In a new year abounding with investment peril, the "little guy" just might save the day.
America's small companies are positioned to outperform their larger brethren and provide much-needed adrenaline to an economy that's probably on course for a downturn.
Small businesses represent more than 99.7% of all U.S. employers, employ half of all private sector workers, and account for 60% to 80% of the new jobs created annually in the country.
And the share prices of small-capitalization companies have been soaring.
Since Donald Trump's stunning upset on Nov. 8, the Russell 2000 index of small-cap stocks has jumped 10.14%; the index has gained 19.48% for full-year 2016. That's an impressive performance, compared with the gains of 3.39% and 9.54%, respectively, for the S&P 500 (SPY) .
Every portfolio should have exposure to small caps; now's a good time to start while they're displaying long-term momentum.
The term "small cap" is fungible, but it's typically defined as a market valuation of between $300 million and $2 billion. These companies form the backbone of the country's entrepreneurial innovation.
Many analysts contend that the bull market is overdue for a correction and the Obama recovery is on course for a recession. However, several tailwinds position small stocks not only as safer growth bets for investors but also as possible saviors of the overall economy.
Let's start with Donald Trump's policies, which are of surprising benefit for smaller companies.
Profitable firms in the Russell 2000 tend to pay higher taxes than global behemoths. The big boys are adept at lowering their rates through expensive lobbyists and accountants; they also avoid taxes by squirreling their profits overseas.
Trump wants to lower the business tax rate to 15% from 35% for corporations and 39.6% for sole proprietorships and partnerships. If he succeeds, those new rates would be a big shot in the arm for the country's small fry.
Meanwhile, small company CEOs, the GOP-controlled Congress, and President-elect Trump all share one great passion: they despise the Affordable Care Act and vow to get rid of it.
Obamacare's repeal may prove disastrous for low-income people who need health insurance, but it would prove a boon for small companies. President Obama's signature domestic achievement has dramatically lowered the number of people without medical insurance, but it also has placed a burden on smaller companies. The paperwork and compliance requirements of Obamacare have proved an impediment for smaller companies, which don't enjoy the economies of scale that big corporations wield in the health care marketplace.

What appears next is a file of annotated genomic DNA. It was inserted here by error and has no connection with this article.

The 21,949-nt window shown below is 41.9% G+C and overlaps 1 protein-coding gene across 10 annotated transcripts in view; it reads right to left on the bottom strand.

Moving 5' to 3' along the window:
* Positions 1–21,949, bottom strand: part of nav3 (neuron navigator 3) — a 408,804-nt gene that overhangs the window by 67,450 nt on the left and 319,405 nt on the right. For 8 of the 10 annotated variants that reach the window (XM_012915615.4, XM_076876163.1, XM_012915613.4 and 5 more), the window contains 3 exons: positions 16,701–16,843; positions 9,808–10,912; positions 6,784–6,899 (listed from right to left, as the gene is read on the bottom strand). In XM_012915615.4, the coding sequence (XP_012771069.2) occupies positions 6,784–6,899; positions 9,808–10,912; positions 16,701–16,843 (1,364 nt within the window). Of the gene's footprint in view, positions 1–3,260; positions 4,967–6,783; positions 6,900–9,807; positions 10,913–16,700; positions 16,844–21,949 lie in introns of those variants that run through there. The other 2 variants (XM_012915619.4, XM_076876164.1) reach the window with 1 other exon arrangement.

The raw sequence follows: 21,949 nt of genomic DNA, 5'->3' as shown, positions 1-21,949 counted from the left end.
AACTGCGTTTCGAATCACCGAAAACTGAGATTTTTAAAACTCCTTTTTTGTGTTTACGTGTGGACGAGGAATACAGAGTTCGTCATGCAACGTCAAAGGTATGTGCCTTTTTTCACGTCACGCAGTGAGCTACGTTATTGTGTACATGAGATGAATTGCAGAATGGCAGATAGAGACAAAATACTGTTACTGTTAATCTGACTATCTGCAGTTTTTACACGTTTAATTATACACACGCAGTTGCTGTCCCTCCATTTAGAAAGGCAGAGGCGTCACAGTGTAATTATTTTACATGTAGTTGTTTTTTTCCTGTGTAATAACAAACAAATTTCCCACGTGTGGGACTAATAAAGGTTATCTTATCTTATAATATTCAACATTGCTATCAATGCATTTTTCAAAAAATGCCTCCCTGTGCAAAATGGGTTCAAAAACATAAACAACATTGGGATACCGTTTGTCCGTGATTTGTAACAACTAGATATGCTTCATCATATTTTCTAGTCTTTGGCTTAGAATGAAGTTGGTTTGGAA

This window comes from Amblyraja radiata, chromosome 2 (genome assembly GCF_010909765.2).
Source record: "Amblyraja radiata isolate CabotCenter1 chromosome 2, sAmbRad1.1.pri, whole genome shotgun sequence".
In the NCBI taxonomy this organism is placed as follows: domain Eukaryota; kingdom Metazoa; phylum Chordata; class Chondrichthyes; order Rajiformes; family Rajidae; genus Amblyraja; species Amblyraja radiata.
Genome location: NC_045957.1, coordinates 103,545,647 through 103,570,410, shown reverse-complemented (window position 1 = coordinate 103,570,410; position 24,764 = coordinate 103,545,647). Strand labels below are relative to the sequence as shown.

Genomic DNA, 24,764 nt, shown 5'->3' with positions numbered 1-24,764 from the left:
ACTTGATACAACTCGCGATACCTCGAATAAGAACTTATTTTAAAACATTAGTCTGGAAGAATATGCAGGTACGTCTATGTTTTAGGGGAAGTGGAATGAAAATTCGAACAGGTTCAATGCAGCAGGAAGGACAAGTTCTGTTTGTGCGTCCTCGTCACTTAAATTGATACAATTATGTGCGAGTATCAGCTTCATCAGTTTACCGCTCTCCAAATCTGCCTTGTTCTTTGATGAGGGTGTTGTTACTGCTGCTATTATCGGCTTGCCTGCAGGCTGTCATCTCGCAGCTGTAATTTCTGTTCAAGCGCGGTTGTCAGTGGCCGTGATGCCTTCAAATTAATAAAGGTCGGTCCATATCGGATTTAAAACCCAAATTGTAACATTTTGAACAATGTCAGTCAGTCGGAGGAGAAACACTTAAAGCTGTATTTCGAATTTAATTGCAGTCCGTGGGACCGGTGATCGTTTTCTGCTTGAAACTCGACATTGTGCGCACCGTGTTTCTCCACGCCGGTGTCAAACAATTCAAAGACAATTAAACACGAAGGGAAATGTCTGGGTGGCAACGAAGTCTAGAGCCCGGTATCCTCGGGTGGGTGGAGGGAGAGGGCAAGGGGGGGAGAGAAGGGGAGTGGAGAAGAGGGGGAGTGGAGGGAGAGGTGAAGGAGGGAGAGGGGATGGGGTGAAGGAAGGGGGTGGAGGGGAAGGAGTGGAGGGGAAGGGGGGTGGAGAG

Another future advantage for small companies is the likelihood that Trump's laissez-faire cabinet members and agency heads will lessen regulations against the financial services sector. That in turn will make it easier for regional banks to give loans to small companies.
The irony, of course, is that the working-class Rust Belt denizens who cast a vote for Trump were doing so under the assumption that he would crack down on Wall Street, when in fact he is now filling his administration with the very same "globalists" that he vilified during the campaign.
Trump's "America First" protectionist policies, which pose a threat to expert-dependent giants such as General Electric (GE) and Boeing (BA) , would actually benefit small caps. The majority of small caps derive the bulk of their sales domestically, which means that trade wars and a strong U.S. dollar tend to hurt them less.
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In the holiday-shortened week ahead, keep an eye on the earnings reports scheduled for these small-cap companies; they're possible gauges of overall small-stock health.
Investors should consider the small-cap alternatives in sectors that are set to boom in 2017 and beyond, especially in health care where the attention tends to focus on the mega-cap blue chips.
One such small-cap growth opportunity is medical device maker AngioDynamics (market cap: $618.19 million). On Friday before the market opens, ANGO is expected by analysts to report quarterly earnings per share (EPS) of 16 cents, compared to 14 cents in the same quarter a year ago. For the full year, EPS is projected to come in at 66 cents, compared to 58 cents in 2015. For the next five years, ANGO's earnings growth is expected to reach a robust 18% on an annualized basis.
Noteworthy on the economic report docket in the week ahead: Motor Vehicle Sales (Tuesday); Factory Orders, Gallup U.S. Job Creation Index (Wednesday); Chain Store Sales, Jobless Claims, Bloomberg Consumer Comfort Index (Thursday); Employment Situation, Consumer Credit (Friday).
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